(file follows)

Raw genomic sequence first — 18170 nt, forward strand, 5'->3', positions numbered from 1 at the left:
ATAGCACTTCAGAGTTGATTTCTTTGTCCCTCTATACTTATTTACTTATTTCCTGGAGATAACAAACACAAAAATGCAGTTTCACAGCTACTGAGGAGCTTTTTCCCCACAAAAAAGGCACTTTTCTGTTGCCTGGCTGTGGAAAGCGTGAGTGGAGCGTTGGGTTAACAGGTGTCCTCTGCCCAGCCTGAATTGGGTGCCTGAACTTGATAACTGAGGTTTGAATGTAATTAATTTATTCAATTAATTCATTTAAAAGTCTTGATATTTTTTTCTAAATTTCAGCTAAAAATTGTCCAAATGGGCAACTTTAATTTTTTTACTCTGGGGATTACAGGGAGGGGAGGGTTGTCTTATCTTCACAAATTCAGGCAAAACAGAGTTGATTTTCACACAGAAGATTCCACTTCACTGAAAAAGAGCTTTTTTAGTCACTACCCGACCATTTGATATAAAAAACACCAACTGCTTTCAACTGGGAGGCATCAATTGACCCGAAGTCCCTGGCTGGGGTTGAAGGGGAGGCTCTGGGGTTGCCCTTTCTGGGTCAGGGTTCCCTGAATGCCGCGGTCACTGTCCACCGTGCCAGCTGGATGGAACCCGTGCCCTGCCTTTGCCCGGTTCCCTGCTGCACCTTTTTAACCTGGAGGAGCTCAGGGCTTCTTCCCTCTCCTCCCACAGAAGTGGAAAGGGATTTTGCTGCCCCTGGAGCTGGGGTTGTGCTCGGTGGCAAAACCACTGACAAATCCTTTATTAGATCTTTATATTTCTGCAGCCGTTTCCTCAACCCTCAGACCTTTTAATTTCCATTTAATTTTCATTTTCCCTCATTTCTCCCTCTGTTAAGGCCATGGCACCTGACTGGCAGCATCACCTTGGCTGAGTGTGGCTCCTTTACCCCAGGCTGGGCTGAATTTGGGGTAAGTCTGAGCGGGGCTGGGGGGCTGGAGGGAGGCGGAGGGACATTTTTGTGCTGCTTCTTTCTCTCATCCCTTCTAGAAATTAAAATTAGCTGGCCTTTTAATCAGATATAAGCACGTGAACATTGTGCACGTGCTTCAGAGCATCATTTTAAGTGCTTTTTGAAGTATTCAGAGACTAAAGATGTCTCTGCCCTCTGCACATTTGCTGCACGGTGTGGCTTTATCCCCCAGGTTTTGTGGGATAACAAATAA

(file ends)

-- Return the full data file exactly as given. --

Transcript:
Raw genomic sequence first — 18170 nt, forward strand, 5'->3', positions numbered from 1 at the left:
ATAGCACTTCAGAGTTGATTTCTTTGTCCCTCTATACTTATTTACTTATTTCCTGGAGATAACAAACACAAAAATGCAGTTTCACAGCTACTGAGGAGCTTTTTCCCCACAAAAAAGGCACTTTTCTGTTGCCTGGCTGTGGAAAGCGTGAGTGGAGCGTTGGGTTAACAGGTGTCCTCTGCCCAGCCTGAATTGGGTGCCTGAACTTGATAACTGAGGTTTGAATGTAATTAATTTATTCAATTAATTCATTTAAAAGTCTTGATATTTTTTTCTAAATTTCAGCTAAAAATTGTCCAAATGGGCAACTTTAATTTTTTTACTCTGGGGATTACAGGGAGGGGAGGGTTGTCTTATCTTCACAAATTCAGGCAAAACAGAGTTGATTTTCACACAGAAGATTCCACTTCACTGAAAAAGAGCTTTTTTAGTCACTACCCGACCATTTGATATAAAAAACACCAACTGCTTTCAACTGGGAGGCATCAATTGACCCGAAGTCCCTGGCTGGGGTTGAAGGGGAGGCTCTGGGGTTGCCCTTTCTGGGTCAGGGTTCCCTGAATGCCGCGGTCACTGTCCACCGTGCCAGCTGGATGGAACCCGTGCCCTGCCTTTGCCCGGTTCCCTGCTGCACCTTTTTAACCTGGAGGAGCTCAGGGCTTCTTCCCTCTCCTCCCACAGAAGTGGAAAGGGATTTTGCTGCCCCTGGAGCTGGGGTTGTGCTCGGTGGCAAAACCACTGACAAATCCTTTATTAGATCTTTATATTTCTGCAGCCGTTTCCTCAACCCTCAGACCTTTTAATTTCCATTTAATTTTCATTTTCCCTCATTTCTCCCTCTGTTAAGGCCATGGCACCTGACTGGCAGCATCACCTTGGCTGAGTGTGGCTCCTTTACCCCAGGCTGGGCTGAATTTGGGGTAAGTCTGAGCGGGGCTGGGGGGCTGGAGGGAGGCGGAGGGACATTTTTGTGCTGCTTCTTTCTCTCATCCCTTCTAGAAATTAAAATTAGCTGGCCTTTTAATCAGATATAAGCACGTGAACATTGTGCACGTGCTTCAGAGCATCATTTTAAGTGCTTTTTGAAGTATTCAGAGACTAAAGATGTCTCTGCCCTCTGCACATTTGCTGCACGGTGTGGCTTTATCCCCCAGGTTTTGTGGGATAACAAATAA